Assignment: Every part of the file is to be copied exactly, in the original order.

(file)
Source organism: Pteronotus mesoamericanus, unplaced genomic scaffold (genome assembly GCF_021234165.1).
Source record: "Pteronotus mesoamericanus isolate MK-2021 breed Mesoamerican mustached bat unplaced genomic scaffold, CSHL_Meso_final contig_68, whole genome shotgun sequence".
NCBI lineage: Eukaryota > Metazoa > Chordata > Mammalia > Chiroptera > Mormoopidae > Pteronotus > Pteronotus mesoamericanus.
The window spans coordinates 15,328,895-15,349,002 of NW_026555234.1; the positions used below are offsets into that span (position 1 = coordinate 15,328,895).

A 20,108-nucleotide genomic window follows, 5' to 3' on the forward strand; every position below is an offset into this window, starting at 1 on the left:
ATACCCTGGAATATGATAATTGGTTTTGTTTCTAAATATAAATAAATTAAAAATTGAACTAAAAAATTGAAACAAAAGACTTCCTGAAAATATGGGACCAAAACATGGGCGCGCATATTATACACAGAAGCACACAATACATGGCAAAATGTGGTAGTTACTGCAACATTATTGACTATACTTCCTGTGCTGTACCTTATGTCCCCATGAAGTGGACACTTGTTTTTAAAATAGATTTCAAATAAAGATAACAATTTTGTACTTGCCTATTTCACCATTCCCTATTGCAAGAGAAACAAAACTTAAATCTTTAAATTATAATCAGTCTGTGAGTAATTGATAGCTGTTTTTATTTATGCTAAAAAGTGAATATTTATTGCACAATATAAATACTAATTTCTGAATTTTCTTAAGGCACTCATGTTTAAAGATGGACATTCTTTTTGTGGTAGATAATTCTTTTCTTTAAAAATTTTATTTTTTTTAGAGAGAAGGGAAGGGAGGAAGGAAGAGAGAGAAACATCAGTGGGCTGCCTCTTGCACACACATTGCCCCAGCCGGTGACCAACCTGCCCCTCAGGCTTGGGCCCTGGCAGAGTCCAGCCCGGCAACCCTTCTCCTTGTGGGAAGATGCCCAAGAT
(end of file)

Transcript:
Source organism: Pteronotus mesoamericanus, unplaced genomic scaffold (genome assembly GCF_021234165.1).
Source record: "Pteronotus mesoamericanus isolate MK-2021 breed Mesoamerican mustached bat unplaced genomic scaffold, CSHL_Meso_final contig_68, whole genome shotgun sequence".
NCBI lineage: Eukaryota > Metazoa > Chordata > Mammalia > Chiroptera > Mormoopidae > Pteronotus > Pteronotus mesoamericanus.
The window spans coordinates 15,328,895-15,349,002 of NW_026555234.1; the positions used below are offsets into that span (position 1 = coordinate 15,328,895).

A 20,108-nucleotide genomic window follows, 5' to 3' on the forward strand; every position below is an offset into this window, starting at 1 on the left:
ATACCCTGGAATATGATAATTGGTTTTGTTTCTAAATATAAATAAATTAAAAATTGAACTAAAAAATTGAAACAAAAGACTTCCTGAAAATATGGGACCAAAACATGGGCGCGCATATTATACACAGAAGCACACAATACATGGCAAAATGTGGTAGTTACTGCAACATTATTGACTATACTTCCTGTGCTGTACCTTATGTCCCCATGAAGTGGACACTTGTTTTTAAAATAGATTTCAAATAAAGATAACAATTTTGTACTTGCCTATTTCACCATTCCCTATTGCAAGAGAAACAAAACTTAAATCTTTAAATTATAATCAGTCTGTGAGTAATTGATAGCTGTTTTTATTTATGCTAAAAAGTGAATATTTATTGCACAATATAAATACTAATTTCTGAATTTTCTTAAGGCACTCATGTTTAAAGATGGACATTCTTTTTGTGGTAGATAATTCTTTTCTTTAAAAATTTTATTTTTTTTAGAGAGAAGGGAAGGGAGGAAGGAAGAGAGAGAAACATCAGTGGGCTGCCTCTTGCACACACATTGCCCCAGCCGGTGACCAACCTGCCCCTCAGGCTTGGGCCCTGGCAGAGTCCAGCCCGGCAACCCTTCTCCTTGTGGGAAGATGCCCAAGAT